As we pointed out above, although the regulation applicable in Iowa State is slightly different from the one applicable in this case, it is nevertheless useful in our analysis.7 In Iowa State the relevant regulation states that a trade or business is substantially related to the exempt purpose of an organization if the Principal purpose of that trade or business is to further that exempt purpose. In determining the principal purpose, the regulation requires a comparison of the nature and size of the trade or business with the nature and extent of the activities for which the organization was granted exemption. See 26 C.F.R. § 1.513-2(a) (4). In a slightly different vein, the regulation applicable to the Carle Foundation states that a trade or business is substantially related to an organization's exempt purpose if it Contributes importantly to the accomplishment of that exempt purpose. In determining whether certain activities contribute importantly to the exempt purpose, the regulation requires that the size and extent of the activities be considered in relation to the nature and extent of the exempt function they purport to serve. See 26 C.F.R. § 1.513-1(d) (2) and (3). To tax the nonhospital sales by the Foundation Pharmacy in this case, our ultimate conclusion need not be, as it was in Iowa State, that "commercial" activities were more substantial than "exempt" activities. Like the court in Iowa State, however, we must consider the relationship between the activities and the exempt function of the organization, so that the guidelines articulated in Iowa State are quite instructive.
For sales to the Clinic and its private patients, the Pharmacy is in direct competition with its nonexempt counterparts. Indeed, for the tax years in question, the Pharmacy grossed over $800,000 from sales to other than the exempt Hospital and its patients, resulting in close to $150,000 of income for the Foundation. App. 250. Although not absolutely conclusive, these substantial profits appear to contribute importantly to a business rather than an exempt purpose and clothe this portion of the Pharmacy's activities with the attributes of a commercial enterprise. To the extent that they are conducted in the same manner as a commercial enterprise, we hold that the activities of the Carle Foundation Pharmacy constitute an unrelated trade or business within the meaning of 26 U.S.C. §§ 511-13. Our holding is consistent with regulation § 1.513-1(d) (3) which reads in pertinent part:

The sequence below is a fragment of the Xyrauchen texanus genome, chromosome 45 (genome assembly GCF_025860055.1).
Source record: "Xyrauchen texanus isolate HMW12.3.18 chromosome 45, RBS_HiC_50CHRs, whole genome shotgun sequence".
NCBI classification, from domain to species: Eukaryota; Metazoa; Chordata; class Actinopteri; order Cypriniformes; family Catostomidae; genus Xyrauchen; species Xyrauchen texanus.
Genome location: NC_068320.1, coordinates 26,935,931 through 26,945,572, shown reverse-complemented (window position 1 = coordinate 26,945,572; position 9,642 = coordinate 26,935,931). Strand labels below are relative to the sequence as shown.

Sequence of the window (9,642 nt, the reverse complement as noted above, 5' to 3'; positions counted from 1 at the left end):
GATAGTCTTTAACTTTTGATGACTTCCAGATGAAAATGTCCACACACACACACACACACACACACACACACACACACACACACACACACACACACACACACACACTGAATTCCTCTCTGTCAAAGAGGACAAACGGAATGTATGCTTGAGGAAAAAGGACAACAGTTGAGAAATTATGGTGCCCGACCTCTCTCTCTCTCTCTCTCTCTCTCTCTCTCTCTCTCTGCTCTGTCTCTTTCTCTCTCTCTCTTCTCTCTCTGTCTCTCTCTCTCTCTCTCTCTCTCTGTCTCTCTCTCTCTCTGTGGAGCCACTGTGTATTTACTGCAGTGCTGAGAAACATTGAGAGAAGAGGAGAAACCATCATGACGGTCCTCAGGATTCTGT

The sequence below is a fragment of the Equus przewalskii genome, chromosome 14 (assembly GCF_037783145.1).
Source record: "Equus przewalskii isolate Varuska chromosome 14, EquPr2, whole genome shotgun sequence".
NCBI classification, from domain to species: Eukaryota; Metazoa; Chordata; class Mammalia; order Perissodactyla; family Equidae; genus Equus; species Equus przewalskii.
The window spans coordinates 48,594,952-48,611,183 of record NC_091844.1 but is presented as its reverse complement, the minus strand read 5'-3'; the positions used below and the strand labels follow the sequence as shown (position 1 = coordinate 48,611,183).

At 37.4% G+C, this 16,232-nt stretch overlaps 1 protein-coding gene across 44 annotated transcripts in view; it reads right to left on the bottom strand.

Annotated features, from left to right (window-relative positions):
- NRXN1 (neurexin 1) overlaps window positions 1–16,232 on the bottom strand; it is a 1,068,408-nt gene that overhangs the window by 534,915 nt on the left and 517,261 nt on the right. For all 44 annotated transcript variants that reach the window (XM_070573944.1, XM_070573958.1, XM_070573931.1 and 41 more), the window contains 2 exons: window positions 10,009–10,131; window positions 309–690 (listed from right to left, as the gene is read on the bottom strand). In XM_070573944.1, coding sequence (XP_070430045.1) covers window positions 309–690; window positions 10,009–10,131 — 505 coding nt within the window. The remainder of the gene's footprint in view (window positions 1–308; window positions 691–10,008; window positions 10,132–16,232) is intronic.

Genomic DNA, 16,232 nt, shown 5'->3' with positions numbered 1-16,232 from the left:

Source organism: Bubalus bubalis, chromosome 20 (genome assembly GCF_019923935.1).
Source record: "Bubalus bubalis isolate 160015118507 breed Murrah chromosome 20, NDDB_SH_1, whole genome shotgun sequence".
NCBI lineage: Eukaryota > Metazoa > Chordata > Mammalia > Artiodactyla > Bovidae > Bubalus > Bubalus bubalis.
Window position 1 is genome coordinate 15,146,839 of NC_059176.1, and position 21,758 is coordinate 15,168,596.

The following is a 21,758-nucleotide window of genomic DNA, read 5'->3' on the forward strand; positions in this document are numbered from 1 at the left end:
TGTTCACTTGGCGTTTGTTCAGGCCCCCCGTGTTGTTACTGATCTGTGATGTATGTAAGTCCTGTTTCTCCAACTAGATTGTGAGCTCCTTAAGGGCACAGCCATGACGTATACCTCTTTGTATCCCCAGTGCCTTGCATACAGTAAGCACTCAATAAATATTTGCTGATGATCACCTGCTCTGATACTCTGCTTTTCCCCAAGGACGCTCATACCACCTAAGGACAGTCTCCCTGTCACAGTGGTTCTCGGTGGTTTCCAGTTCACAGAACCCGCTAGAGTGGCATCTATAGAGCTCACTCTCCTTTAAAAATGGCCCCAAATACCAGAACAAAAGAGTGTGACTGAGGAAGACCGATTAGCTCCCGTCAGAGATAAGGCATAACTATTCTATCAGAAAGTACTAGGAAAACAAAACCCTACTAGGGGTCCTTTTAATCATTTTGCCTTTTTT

(W)here income is realized by an exempt organization from activities which are in part related to the performance of its exempt functions, but which are conducted on a larger scale than is reasonably necessary for performance of such functions, the gross income attributable to that portion of the activities in excess of the needs of exempt functions constitutes gross income from the conduct of unrelated trade or business.
The Foundation places much emphasis in its brief on Revenue Ruling 69-463, 1969-2 C.B. 131, where the Service concluded that the leasing by a hospital of office space to a for-profit medical group did not constitute an unrelated trade or business. Particular importance is attached to the portion of the ruling which states:
The hospital has established that the presence of the group practice at the hospital has had the effect of . . . fulfilling the hospital's role as the health center of the community. . . .
It is held that the group practice described above contributes importantly to the hospital's operations and is therefore substantially related to the carrying on of hospital functions.
1969-2 C.B. at 131. Despite the Foundation's reliance on this ruling, we do not find it to support the broad proposition that all business dealings between an exempt hospital and a nonexempt but closely related clinic are necessarily related to the tax-exempt purpose of the hospital. The stated purpose of the Foundation is to conduct "a hospital for the treatment of sick and disabled persons." App. 237. There is no evidence that the sale of pharmaceuticals to the Clinic and its private patients substantially furthers that purpose. Unlike the situation addressed in the ruling, the sale of pharmaceuticals to the Clinic and its patients was not an inducement to the Clinic to locate in the Foundation medical complex and is not substantially related to providing health care to the Hospital's patients.
Similarly, the Foundation's reliance on three other Revenue Rulings is misplaced. Revenue Ruling 69-267, 1969-1 C.B. 160, concluded that a hospital gift shop, which was patronized by patients, visitors making purchases for patients, and employees, was substantially related to the hospital's exempt function because it provided "a facility . . . to improve the physical comfort and mental well-being of (the hospital's) patients." Id. Contrary to the Foundation's position, the sale of pharmaceuticals to the Clinic and its private patients cannot be analogized to sales to or for the benefit of hospital inpatients. Moreover, while gift shop sales to hospital employees keep "employees and medical staff on (hospital) premises throughout their working days," thereby "increas(ing) the hospital's efficiency," no such overriding considerations are present in this case.